Opening day of a legislative session is good for the soul -- particularly if that soul is cynical or defeated. It is the one day that is about the institution, not the personalities who are its temporary caretakers.
Legislators pass portraits of their giant predecessors as they file into the chamber -- their shoes as polished as the marble floors and brass rails guiding them to their desks to take up the public's business.
It is a timeless picture -- except the inkwells of an earlier era have been replaced by laptops, and legislators' neatly pressed suits are increasingly packed with pagers, cell phones and PDAs. Such is the intersection of historic deliberative legislative processes and the on-demand world of modern computing.
The scene is validated by the findings of the Center for Digital Government's Digital Legislatures Survey, which are covered earlier in this issue. Eighty-six percent of state legislatures provide their members with networked laptops to manage their calendars and constituent contacts while on the capital campus. That number drops to 69 percent when it comes to equipped, networked district offices.
All responding states reported that the current session's status of bills and amendments are available and searchable online for citizens and legislators alike, and lawmakers can submit bills and amendments in real time. Three-quarters of responding states make bill status tracking and session voting records available to citizens online (but notably, only 6 percent say citizens can search and sort the voting records).
Though not quite ubiquitous, the numbers suggest legislatures are serious about outfitting their members with contemporary tools and using IT to get out from under the crushing volume of paper required to document and vet both good and bad ideas as they wind their way through the process.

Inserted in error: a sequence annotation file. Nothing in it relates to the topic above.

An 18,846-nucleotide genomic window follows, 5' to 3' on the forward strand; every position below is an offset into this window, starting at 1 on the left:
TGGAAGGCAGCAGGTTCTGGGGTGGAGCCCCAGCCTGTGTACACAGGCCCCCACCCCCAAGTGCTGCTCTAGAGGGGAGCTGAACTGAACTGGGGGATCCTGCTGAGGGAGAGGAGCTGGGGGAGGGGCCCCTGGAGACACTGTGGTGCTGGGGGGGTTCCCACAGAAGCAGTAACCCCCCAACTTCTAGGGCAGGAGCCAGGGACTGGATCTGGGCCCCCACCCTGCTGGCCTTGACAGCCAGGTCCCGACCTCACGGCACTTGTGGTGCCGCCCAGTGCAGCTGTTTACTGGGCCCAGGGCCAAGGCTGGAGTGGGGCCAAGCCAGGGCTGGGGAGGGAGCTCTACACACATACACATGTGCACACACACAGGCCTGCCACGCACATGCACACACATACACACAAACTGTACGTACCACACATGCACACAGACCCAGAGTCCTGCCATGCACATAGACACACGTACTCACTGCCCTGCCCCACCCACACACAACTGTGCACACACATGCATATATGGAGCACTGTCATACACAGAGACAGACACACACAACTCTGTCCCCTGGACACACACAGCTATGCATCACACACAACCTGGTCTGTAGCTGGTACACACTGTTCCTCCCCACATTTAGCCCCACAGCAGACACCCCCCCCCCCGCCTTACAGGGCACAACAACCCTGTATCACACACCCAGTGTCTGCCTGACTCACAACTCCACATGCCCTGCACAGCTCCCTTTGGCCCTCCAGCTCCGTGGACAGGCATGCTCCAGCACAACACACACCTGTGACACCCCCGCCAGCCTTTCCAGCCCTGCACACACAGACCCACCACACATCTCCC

Now comes the hard work. Two fronts in the continuing campaign for digital government are uniquely the purview of the legislature: funding and statutory modernization.
IT advocates come to the funding discussion somewhat sheepishly as the public-sector revenue recession drags into a third biennium, recognizing that in a competition with cops and kids for scarce public resources, IT is not the most sympathetic choice.
There has been no safe harbor, however, for IT during the so-called budgetary perfect storm. As states lurched into the new century, allocations for technology have decreased and performance expectations have increased. Many technology investment decisions have been deferred to balance the current year's budget in the hope that things will be better next year, or the year after that, or ...
Unfortunately repeated deferrals make even the most robust systems brittle over time.
At the same time, few legislatures can tell whether technology-related spending proposals are consistent with government modernization, or simply prop up old, tired processes. The second, harder and even less sexy issue for legislatures is reform of arcane statutes and administrative codes that are not, at the highest level, technologically neutral. Much of the codified language is hard wired to the age of the printing press, deeply embedded with assumptions rooted in the innovations of Johannes Gutenberg and Alexander Graham Bell rather than Tim Berners-Lee.
Consider, for example:
oLong established statutes for the conduct of "official state business" too often require paper filings and the retention of paper records as physical artifacts;
owithout a clear legal differentiation between "signing" and "proof of authorization" (which were treated synonymously on paper forms but differ widely in terms of cost and complexity when conducted online), public entities tend to err on the side of the heavier burden of a signature; and
oeven some ethics laws set bizarre traps for public employees using government property -- a quick phone call home is OK, a short e-mail message home is not.
These historic accidents are no one's fault, but must be fixed. Who better to do it than this generation of digital legislators? In large measure, the executive branch and constitutional officers have done all they can in pursing digital government under existing statutes.
The next move -- and a determinative one at that -- belongs to the legislatures.